Best Album Ever: Neil Young's American Stars 'n Bars
The cover of American Stars 'n Bars
[Editor's Note: In Best Album Ever critics talk about their favorite records and what was happening in their lives when they discovered them.]
When we were good and drunk, we would put Neil Young's American Stars 'n Bars on the record player.
It was the fall of 2011 and I was living with two of my best friends in a dilapidated cottage with a huge ranch-style yard in the middle of Los Angeles. Most of the place was outside-- the doors of my bedroom opened out to a big gravel-covered yard full of overgrown trees and beer cans shot to pieces by our pellet gun. The landlady was an elderly German woman who used to be an avant-garde filmmaker in Berlin. All she did to keep up the place was to retain the "services" of a wet-eyed, weather-faced old man with a long gray beard, whose idea of maintenance was to aimlessly wander around our orange-less orange tree.
The only reason my friends (let's call them Jack and Nick) and I could afford the place, which we affectionately deemed "The Ranch," was that it hung directly over the 101 freeway and there was always a steady drone of cars going by. We would sit and get piss drunk on whatever was cheap and pretend the sound was a river. After a couple months of living at The Ranch there was a nearly equal mix of broken beer-bottle glass and gravel in our yard.
Often, the melancholy waltz of American Stars 'n Bars would soundtrack our drinking sessions. Stars is Young's eighth studio album, which came out in 1977 on the heels of Zuma and the Ditch Trilogy. Upon its release Rolling Stone declared, "Right now ... it would be just about impossible to overrate Neil Young." The storied guitar work on "Like A Hurricane" is balanced by the earnest yearning of "Hey Babe."
The album's cover art is last call imagined with glass floor: an up-skirt shot of a woman holding a handle of Canadian Whiskey above an obliterated Young. His eyes are barely open, capturing those brutal last moments of consciousness before passing out. It was like looking into an aquarium displaying the state I was in.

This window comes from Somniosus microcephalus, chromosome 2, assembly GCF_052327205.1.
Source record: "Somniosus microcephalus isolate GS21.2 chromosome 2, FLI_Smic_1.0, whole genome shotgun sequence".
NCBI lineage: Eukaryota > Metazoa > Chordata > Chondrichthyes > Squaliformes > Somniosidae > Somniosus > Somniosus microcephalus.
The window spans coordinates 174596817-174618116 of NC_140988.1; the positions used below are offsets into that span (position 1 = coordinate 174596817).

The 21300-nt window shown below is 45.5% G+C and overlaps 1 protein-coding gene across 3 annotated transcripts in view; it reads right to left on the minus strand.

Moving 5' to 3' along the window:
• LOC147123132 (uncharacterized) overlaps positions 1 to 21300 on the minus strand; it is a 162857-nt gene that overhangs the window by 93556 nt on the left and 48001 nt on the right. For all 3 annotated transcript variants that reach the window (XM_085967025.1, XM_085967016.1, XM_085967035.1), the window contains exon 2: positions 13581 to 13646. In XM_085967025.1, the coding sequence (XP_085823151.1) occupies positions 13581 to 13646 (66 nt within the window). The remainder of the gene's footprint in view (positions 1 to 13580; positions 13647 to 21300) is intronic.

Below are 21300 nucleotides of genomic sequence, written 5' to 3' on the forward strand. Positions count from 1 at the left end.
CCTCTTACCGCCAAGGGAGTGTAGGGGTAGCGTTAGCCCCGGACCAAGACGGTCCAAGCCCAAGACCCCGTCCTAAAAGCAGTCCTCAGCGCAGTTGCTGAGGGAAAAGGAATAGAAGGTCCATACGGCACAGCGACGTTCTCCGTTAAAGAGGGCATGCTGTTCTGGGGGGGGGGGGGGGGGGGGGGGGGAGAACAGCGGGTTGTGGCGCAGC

It's a lovelorn album--on the album's opener "Old Country Waltz" you enter a kingdom of booze soaked self-pity. Each of the three of us living at The Ranch was lovelorn in his own way. Nick had recently split with a beautiful drummer who immediately moved on to dating a woman. Her new girlfriend had a terrific haircut. Jack had been in that endlessly frustrating up in the air period with a girl for months. As Young remarks on "Saddle Up the Palomino": It's a cold bowl of chili when love lets you down.
I was in a floundering relationship, which has since drowned. Daytimes Jack and Nick would get up and go to work, but I--when I was bored or lonely--would start drinking. I didn't really have to go to work: I had this incredible gig that required little more than updating a couple social media pages. Every time a check came in the mail, I would stare down at it in disbelief, astonished someone was paying me for what I was doing.
I wore out the needle on American Stars 'n Bars on those drinking days. John Rockwell of the New York Times said Young was engaging in "hermetic self-indulgence" during this period, and I was doing my best to recreate that. What actually happened was that I entered a sustained period complete non-movement, spinning my wheels to no good end.
In the winter of that year, Jack and I heard about this town called Williston, North Dakota, that was knee-deep in a massive oil boom. We loaded up my Toyota Highlander with cigarettes, cameras, and Coors and headed north. The only CDs we brought were American Stars 'n Bars and a Townes Van Zandt compilation that turned out to be too scratched to play. So all through Utah and Idaho all we had was Neil.
Williston was a strange and disconcerting place. Men with high-school educations were making six-figures working on rigs--the girls working the strip-clubs the righeads frequented took those paychecks right out of their pockets. The town's small government was trying to deal with the influx of population, crime, violence and, ironically, unemployment that the boom had brought. I was supposed to research a novel while I was there, but spent the majority of my time getting drunk at bowling alleys.
On the way back to Los Angeles, driving through Montana, Jack and I hit a snowstorm. As a powerful flurry rocked the car, Young's voice rang out from the car's stereo: That perfect feeling when time just slips/ Away between us and our foggy trip. It was at this moment I realized I needed some force of change in my life. I was losing time, and fast.
After 65 years of hard living, Young got sober in 2011. Since The Ranch days, I've moved to New York City, I've begun a master's degree, and drink a fraction of what I did in 2011. I remember those times with a foggy fondness, but am glad they are finished. Movement, progress, whatever you want to call it, is crucial in life--you can only romance the gutter for so long before you wake up in one. But when you're in it, all you can really hope for is a record that helps get you through it.
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